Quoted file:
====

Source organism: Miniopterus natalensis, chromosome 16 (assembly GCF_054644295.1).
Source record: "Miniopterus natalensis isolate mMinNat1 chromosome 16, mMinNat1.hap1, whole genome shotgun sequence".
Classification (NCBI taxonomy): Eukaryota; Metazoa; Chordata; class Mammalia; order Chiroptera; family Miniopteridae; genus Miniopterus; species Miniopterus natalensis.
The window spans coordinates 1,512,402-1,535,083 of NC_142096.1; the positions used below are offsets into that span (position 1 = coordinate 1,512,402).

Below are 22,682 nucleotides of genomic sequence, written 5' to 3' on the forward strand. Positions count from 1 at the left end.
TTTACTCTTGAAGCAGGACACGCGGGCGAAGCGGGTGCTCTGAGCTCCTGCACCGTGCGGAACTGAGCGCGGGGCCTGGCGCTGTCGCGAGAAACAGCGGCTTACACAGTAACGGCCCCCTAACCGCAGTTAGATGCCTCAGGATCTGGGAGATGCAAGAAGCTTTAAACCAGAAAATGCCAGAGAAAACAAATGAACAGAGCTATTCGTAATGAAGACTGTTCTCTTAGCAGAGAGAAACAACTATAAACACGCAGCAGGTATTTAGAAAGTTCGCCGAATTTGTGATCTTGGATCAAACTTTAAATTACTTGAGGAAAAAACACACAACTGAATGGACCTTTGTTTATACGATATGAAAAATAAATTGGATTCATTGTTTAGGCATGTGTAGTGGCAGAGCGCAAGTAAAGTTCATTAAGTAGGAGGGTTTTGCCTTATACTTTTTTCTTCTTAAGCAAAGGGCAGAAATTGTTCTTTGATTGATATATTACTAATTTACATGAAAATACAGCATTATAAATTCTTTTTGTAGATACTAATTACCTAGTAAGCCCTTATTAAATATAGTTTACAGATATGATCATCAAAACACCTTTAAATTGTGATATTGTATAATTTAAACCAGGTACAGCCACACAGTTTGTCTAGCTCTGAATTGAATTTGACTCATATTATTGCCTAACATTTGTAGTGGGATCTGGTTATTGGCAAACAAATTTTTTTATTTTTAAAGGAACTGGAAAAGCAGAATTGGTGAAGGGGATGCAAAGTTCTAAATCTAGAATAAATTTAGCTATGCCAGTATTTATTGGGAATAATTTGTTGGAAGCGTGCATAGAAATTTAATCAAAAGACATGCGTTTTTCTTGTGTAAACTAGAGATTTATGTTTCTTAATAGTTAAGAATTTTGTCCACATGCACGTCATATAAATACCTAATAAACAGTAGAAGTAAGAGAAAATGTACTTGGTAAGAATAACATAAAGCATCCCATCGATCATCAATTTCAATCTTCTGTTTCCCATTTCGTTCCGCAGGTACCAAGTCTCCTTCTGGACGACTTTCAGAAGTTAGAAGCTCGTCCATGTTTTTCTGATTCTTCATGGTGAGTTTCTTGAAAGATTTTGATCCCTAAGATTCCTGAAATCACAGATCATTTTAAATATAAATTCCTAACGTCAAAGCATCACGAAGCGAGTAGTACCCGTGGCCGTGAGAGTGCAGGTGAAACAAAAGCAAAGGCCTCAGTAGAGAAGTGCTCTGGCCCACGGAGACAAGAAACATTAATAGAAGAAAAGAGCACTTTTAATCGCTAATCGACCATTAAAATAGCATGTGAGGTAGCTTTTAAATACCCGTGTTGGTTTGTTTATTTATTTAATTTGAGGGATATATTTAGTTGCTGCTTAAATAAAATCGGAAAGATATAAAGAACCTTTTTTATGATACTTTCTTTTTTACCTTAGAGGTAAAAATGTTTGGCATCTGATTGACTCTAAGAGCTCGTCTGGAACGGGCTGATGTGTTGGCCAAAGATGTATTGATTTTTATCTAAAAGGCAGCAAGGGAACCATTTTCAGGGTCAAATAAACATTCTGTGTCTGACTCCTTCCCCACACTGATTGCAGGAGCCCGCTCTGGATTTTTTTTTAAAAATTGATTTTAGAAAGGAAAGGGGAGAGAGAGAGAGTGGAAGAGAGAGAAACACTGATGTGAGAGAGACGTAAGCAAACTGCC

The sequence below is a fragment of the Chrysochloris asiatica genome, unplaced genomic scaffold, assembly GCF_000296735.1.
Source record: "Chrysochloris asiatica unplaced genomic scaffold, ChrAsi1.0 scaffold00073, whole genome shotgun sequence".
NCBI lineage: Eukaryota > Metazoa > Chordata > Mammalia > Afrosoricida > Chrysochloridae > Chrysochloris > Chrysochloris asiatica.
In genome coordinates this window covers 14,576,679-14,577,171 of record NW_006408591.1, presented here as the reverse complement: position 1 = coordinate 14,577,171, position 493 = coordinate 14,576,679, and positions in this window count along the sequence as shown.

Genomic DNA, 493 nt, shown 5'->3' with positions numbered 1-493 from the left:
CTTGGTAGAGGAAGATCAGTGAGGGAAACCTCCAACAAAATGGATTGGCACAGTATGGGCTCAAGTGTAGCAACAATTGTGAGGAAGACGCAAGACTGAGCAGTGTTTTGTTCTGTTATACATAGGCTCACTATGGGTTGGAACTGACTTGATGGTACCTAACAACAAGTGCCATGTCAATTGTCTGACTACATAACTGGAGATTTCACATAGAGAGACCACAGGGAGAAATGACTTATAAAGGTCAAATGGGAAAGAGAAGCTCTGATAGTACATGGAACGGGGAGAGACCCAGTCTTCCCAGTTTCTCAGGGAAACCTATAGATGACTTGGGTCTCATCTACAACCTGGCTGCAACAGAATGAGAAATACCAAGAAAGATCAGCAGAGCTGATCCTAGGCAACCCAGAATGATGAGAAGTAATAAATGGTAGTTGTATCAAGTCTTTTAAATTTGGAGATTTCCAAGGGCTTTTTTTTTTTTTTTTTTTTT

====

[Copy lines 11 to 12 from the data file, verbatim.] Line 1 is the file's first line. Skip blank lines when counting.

Genomic DNA, 493 nt, shown 5'->3' with positions numbered 1-493 from the left:
CTTGGTAGAGGAAGATCAGTGAGGGAAACCTCCAACAAAATGGATTGGCACAGTATGGGCTCAAGTGTAGCAACAATTGTGAGGAAGACGCAAGACTGAGCAGTGTTTTGTTCTGTTATACATAGGCTCACTATGGGTTGGAACTGACTTGATGGTACCTAACAACAAGTGCCATGTCAATTGTCTGACTACATAACTGGAGATTTCACATAGAGAGACCACAGGGAGAAATGACTTATAAAGGTCAAATGGGAAAGAGAAGCTCTGATAGTACATGGAACGGGGAGAGACCCAGTCTTCCCAGTTTCTCAGGGAAACCTATAGATGACTTGGGTCTCATCTACAACCTGGCTGCAACAGAATGAGAAATACCAAGAAAGATCAGCAGAGCTGATCCTAGGCAACCCAGAATGATGAGAAGTAATAAATGGTAGTTGTATCAAGTCTTTTAAATTTGGAGATTTCCAAGGGCTTTTTTTTTTTTTTTTTTTTT